Women in Egypt The high level of respect for women made Egyptian society unusual for its time. Women in the royal household could become especially influential.
Egyptian society was used to women ruling as co-regents until their sons came of age. Ahhotep ruled Egypt during its darkest days while she waited for her son, Ahmose, to reach adulthood. More unusually, the female pharaoh, Hatshepsut successfully ruled for some 20 years.
First among equals
Unlike other Egyptians, pharaohs were polygamous - they had more than one wife, but just one principal queen. She was the wife whose male children were acknowledged as the pharaoh's heirs.
Although Egyptian queens previously enjoyed very little power, the situation changed dramatically during the New Kingdom period. Instead of just bearing children, the principal queen became an essential part of her husband's reign. Any attempt to rule without a consort became an offence against Maat, the divine order of the universe.
Like any dutiful wife, an Egyptian queen was expected to support her husband. She had a variety of religious and political duties that reinforced the position of the royal family.
For example, Queen Tiy, wife to Amenhotep III, may have been born a commoner but was soon corresponding with foreign princes as an equal. Similarly, Queen Nefertiti was a full participant in religious ceremonies honoring Aten, the sun god.
Queens were also given estates, which provided them with financial independence. This enabled them to commission their own monuments and even develop their own religious symbols. These were designed to remind the people that their queen was close to being a god: a crown of tall feathers, for example, indicated links with the gods Min, Amen and Re.
Some pharaohs made the link more obvious. Amenhotep III and Ramesses the Great each built temples for their principal queens, Tiy and Nefertari. The temples were dedicated to them, so the two pharaohs and their consorts were worshipped as gods - a lasting tribute to loving partners.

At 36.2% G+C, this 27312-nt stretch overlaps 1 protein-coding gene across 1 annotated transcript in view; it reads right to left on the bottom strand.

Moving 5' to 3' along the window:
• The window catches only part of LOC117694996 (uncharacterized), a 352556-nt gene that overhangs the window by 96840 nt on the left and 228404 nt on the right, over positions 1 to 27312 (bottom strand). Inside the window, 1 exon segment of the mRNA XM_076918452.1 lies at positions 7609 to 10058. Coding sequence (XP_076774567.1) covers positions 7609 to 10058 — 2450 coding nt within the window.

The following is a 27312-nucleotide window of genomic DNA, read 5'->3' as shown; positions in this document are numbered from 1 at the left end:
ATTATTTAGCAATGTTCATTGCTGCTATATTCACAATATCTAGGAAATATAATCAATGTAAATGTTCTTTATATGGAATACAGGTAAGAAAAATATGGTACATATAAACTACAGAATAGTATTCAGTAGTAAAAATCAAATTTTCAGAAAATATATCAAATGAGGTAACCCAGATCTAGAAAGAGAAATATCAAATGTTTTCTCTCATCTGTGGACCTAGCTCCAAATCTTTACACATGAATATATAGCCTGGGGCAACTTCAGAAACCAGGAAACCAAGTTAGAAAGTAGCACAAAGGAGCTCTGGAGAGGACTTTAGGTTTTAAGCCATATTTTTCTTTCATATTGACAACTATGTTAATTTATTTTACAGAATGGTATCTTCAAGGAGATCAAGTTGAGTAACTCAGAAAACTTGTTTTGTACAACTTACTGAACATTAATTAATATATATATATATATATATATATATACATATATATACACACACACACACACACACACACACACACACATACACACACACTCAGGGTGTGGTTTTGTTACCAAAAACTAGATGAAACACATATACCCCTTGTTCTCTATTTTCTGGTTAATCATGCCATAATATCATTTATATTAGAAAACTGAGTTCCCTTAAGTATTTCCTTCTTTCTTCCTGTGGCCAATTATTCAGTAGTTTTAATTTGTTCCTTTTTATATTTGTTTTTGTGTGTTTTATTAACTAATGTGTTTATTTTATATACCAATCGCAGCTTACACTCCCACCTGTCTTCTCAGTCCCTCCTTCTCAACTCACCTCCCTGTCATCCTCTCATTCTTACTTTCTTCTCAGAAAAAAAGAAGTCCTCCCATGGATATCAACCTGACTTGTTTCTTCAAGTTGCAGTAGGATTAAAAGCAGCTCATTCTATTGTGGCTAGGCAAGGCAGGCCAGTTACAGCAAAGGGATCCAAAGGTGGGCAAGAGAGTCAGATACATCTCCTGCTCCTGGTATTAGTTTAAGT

The most powerful woman in Egypt since the Pharaoh Hatshepsut 100 years earlier, Queen Nefertiti was as influential as she was beautiful, a partner in power with her king, Akenhaten.
Although Nefertiti was not born of royal blood, she had grown up close to the royal family. Some evidence suggests that her father was the powerful courtier Ay, advisor to three pharaohs, including Akenhaten, Nefertiti's husband. Like him, Nefertiti would prove to be a key player at court.
Hell hath no fury...
During her marriage to Akenhaten, Queen Nefertiti stood with him at the head of the new regime. Carved images on ancient temples show her killing Egypt's enemies - previously only a role given to the pharaoh.
When Akenhaten moved the government from Thebes to Amarna, Nefertiti moved with him. She was a full participant in important religious ceremonies: when Akenhaten appeared in public to make religious offerings to Aten, the sun god, Nefertiti performed them with him. And when Akenhaten ordered colossal statues of himself, he would order statues of equal size for his 'Great Wife'.
Nefertiti was seen as second only to the pharaoh himself.
All you need is love
The reason for this may have been simple: love. In an age when marriages were arranged for political reasons, the partnership between Akenhaten and Nefertiti seems to have been unusually romantic. Nefertiti is also the only Egyptian queen that we know to have been lovingly described by her husband, the pharaoh.
Their home life appears to have been a happy one. She bore Akenhaten six daughters and images still exist of the pharaoh and his wife kissing and playing with their children.
All appeared well. The move to Amarna was a success and life seemed good. Then, in the twelfth year of Akenhaten's reign and at the height of Nefertiti's powers, she vanished from history altogether. Until 1822, when scholars learned how to read hieroglyphics, she simply ceased to exist.
Despite this breakthrough, Nefertiti remained faceless for almost another century, until 1912. A German archaeologist called Ludwig Borchardt was digging through the remains of Amarna and found a life-sized bust of the long-dead queen. As Borchardt recorded in his diary, "Description is useless, see for yourself." Nefertiti lived up to her name, 'a beautiful woman has come'.
Today, scholars still don't know exactly why she so suddenly disappeared from history more than 3,000 years ago.
Born a commoner, Queen Tiy soon became the near equal of her husband, Pharaoh Amenhotep III and was even worshipped as a god.